Pat Hughes was among the pilots who fought under the Royal Air Force during the Battle of Britain. He was also the highest-scoring Australian in that battle and among the top three highest-scoring Australians during World War II. Even so, not many have heard about his name or his story, although it was definitely something worth telling. In 2016, Dennis Newton, an Australian aviation author, wrote a book titled A Spitfire Pilot’s Story: Pat Hughes: Battle of Britain Top Gun, and only then was his story heard.
Enlisted in the RAAF
Paterson Clarence Hughes was born on September 19, 1917, in Numeralla, New South Wales. He was the eleventh among the twelve children and the last among the four boys. His father was a teacher, although he worked at the community office by the time Hughes was born. He was also a writer, contributing to newspapers and magazines like “The Bulletin.” Pat would inherit his father’s interest in literature.
He entered Cooma Public School until he was 12, then the Petersham Boys’ School when they moved to Haberfield, Sydney. Apart from sports, Pat would develop an interest in aircraft modeling and building crystal radio sets. He entered Fort Steet High School for a while but left after eight months to work a Saunders’ Jewellers. On January 20, 1936, he enlisted in the Royal Australian Air Force (RAAF) and the Royal Australian Navy. Both accepted him, but he chose to join the RAAF.
And so he learned to fly an aircraft in de Havilland Moths and then to Westland Wapitis. He graduated in December 1936, and under the pre-war arrangement between the British and Australian governments, he volunteered for the Royal Air Force. His decision had not been easy, but he was also curious to explore England and experience what he thought was an easy life with beer and women.
A few years after, Pat Hughes was promoted to Acting Flight Lieutenant of No. 234 Squadron. He and his team were assigned to fly Spitfires, one of the most popular lanes among fighter pilots. They managed to shut down two German Junkers. Just a few days later, he shot down a Messerschmitt Bf 110 and assisted in the destruction of another. In the following days, he took down six more Messerschmitt Bf 109s and three Bf 110s.
Tight for the Kill
Pat would quickly earn the respect of his fellow RAF pilots. He would be known for going in tight for the kill until he almost collided with them, which would sadly bring him to his end. The Battle of Britain started in July 1940, the first World War II battle that was predominantly fought in the sky. Germany planned to invade the British Isles and to make the cross-channel invasion possible, they would need air superiority over England in order to then prevent the Royal Navy from interfering with the landings. The Luftwaffe strategy was to attack RAF airfields and grind down the British planes and pilots in an air war of attrition. And it was working, RAF airfields were constantly being cratered so their planes could not take off and losses on the ground and in the air were having the desired effect. Churchill, seeking to strike, back ordered a night bombing raid on Berlin’s Tempelhof airport by RAF heavy bombers, hoping it part that it would result in the Luftwaffe drawing back fighter squadrons to defend their capital. He was also making a fool out of Luftwaffe chief, Herman Goering, who boasted in public that not a single bomb would ever be dropped on Berlin.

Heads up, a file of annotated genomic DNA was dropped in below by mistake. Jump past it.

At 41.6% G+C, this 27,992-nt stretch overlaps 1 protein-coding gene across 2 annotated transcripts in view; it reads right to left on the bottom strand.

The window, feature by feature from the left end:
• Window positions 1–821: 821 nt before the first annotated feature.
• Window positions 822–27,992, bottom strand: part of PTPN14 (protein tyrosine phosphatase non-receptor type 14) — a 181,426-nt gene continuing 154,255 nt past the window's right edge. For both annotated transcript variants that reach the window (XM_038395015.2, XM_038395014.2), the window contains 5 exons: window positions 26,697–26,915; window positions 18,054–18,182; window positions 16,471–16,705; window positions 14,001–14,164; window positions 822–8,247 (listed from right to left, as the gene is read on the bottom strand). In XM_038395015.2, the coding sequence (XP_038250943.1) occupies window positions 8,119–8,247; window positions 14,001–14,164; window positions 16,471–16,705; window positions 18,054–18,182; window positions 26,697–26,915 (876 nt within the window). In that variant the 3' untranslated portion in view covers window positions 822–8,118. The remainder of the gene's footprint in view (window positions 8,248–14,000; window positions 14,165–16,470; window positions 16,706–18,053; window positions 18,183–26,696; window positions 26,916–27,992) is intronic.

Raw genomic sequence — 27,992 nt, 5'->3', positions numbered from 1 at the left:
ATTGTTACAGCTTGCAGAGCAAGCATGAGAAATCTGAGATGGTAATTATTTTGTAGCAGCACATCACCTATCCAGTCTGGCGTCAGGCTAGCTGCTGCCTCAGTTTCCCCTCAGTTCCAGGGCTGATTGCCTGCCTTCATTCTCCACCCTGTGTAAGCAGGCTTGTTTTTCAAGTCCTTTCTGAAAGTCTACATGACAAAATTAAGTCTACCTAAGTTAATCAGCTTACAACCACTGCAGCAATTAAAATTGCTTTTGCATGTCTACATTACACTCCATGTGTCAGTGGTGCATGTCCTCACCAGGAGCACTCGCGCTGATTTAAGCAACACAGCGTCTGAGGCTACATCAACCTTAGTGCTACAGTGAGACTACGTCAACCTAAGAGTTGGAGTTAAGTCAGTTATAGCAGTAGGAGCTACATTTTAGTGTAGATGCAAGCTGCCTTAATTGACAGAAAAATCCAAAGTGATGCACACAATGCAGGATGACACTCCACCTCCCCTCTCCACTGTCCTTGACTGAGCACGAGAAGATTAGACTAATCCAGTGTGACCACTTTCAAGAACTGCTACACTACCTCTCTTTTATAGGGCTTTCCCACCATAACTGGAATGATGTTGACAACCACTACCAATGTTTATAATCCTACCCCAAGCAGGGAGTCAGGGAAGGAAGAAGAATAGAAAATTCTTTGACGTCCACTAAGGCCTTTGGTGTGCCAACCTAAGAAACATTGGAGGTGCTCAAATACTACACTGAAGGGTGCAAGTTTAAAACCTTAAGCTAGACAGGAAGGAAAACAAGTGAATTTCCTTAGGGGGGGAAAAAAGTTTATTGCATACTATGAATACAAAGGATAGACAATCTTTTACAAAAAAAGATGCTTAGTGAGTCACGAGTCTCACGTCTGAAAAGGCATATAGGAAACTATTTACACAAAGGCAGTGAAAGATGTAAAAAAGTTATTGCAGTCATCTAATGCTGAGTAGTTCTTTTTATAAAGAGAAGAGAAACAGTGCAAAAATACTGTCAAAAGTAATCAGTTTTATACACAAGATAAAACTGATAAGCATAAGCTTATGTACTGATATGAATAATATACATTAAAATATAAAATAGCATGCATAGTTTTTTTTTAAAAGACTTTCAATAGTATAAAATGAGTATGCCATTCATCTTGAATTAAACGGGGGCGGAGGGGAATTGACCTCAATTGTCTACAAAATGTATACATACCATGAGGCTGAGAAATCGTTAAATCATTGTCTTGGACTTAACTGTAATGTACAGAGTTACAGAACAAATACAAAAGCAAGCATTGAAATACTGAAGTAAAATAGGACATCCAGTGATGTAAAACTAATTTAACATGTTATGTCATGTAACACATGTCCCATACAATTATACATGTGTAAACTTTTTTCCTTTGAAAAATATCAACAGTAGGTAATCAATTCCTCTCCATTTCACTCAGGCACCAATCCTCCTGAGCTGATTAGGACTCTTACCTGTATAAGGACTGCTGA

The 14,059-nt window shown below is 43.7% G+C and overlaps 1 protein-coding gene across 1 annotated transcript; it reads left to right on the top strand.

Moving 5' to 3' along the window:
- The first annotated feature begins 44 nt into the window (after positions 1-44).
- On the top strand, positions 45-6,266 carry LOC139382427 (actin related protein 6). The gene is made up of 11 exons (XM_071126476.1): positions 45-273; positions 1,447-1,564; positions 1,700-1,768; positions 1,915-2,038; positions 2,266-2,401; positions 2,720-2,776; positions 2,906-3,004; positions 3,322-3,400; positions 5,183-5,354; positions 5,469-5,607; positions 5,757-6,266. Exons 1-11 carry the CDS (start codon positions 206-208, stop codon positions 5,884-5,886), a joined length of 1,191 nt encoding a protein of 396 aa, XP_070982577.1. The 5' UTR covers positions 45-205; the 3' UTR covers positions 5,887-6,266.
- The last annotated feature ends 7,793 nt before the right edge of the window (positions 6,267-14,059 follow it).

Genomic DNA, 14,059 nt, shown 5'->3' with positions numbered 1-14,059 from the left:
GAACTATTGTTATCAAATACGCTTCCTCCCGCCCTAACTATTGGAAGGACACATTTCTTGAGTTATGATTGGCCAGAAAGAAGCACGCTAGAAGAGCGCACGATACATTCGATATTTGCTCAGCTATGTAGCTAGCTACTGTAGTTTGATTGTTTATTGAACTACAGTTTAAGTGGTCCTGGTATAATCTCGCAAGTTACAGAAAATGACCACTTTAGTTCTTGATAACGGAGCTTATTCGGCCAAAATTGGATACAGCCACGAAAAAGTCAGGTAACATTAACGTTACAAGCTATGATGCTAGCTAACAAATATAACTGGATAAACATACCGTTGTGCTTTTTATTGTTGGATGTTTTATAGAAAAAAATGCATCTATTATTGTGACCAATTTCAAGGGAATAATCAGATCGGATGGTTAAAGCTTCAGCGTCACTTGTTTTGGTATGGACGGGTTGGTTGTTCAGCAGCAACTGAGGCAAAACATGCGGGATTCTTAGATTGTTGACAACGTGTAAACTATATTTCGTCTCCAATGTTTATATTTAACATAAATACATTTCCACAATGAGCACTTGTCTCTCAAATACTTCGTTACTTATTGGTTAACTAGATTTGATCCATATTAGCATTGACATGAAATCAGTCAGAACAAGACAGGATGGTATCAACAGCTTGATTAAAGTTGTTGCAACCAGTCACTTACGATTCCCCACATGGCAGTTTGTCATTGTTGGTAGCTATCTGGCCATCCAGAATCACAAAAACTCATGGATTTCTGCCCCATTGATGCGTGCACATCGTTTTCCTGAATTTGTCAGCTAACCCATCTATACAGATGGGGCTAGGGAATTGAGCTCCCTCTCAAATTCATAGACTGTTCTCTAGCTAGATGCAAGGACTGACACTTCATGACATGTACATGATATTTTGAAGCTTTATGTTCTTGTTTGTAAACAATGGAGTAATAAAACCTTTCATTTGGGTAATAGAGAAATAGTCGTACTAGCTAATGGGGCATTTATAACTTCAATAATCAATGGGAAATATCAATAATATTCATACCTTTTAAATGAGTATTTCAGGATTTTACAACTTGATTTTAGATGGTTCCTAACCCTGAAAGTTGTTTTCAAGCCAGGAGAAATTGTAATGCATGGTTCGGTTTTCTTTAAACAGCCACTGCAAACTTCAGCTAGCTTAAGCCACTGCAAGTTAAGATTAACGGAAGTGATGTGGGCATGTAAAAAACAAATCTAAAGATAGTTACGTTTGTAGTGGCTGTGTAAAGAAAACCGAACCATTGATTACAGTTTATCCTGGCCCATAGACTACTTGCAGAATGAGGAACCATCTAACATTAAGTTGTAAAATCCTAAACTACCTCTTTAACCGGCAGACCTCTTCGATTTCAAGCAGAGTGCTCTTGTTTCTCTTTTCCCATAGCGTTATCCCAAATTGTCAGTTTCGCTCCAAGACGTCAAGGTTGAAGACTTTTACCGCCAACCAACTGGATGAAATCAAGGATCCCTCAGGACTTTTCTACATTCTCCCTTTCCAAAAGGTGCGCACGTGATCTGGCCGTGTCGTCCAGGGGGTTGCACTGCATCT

The bombing had the desired effect in the sense that Goering had to bring fighter squadrons back to berlin to defend its airspace, but it also enraged Hitler who ordered a shift in strategy in the air war. The Luftwaffe would now attack cities in England rather than RAF bases and fighters. For three months, the Luftwaffe would drop bombs on London and other cities in England day and night, destroying the homes and businesses of thousands of civilians. More than 20,000 civilians were also killed, while 30,000 others were injured. The other effect was that it took the pressure off the RAF, which was able to repair its airfields and get more planes in the air. Now, rather than just trying to defend their bases, they were able to mass their fighters to attack German bomber formations hitting London.
During the Battle of Britain, Hughs proved himself to be a talented and aggressive fighter pilot, racking up 14 aerial victories including one against Luftwaffe Ace Franz Von Wirra who managed to land his crippled plane in England and was taken prisoner.
On September 7, 1940, during a huge German bombing attack on London, Pat chased a German Dornier 17 when he was killed. At that time, he was just 22 years old and had been married for a mere six weeks with a life of many possibilities ahead of him.
It was not clear what exactly happened, speculations included a collision with his target as he was chasing it, but the general consenus is that his aircraft was stuck by debris from his target as it exploded. It was also said that Pat Hughes jumped out of his Spitfire as it crashed, but his parachute failed him. Understandably, his widow, Kay Hughes, was beyond devastated. “I wept until I could cry no more.” She also recalled her husband jokingly saying that she should remarry in case of emergency. She also discovered she was pregnant a week after Pat’s death but eventually had a miscarriage.
Throughout the Battle of Britain, the Germans lost about 3,000 pilots and crew, while 700 were wounded. Nine hundred more were captured, and around 2,000 planes were destroyed. On the other hand, RAF lost 544 men, more than 700 of whom were from the RAF Bomber Command, while 200 were from the Royal Air Force Coastal Command. More than 400 more were wounded, and they lost some 2,000 aircraft.
On October 22, 1940, Pat Hughes was posthumously presented with the Distinguished Flying Cross (DFC) for his skills, determination and “gallantry in his attacks on the enemy.” Kay received the medal at Buckingham Palace on June 23, 1942.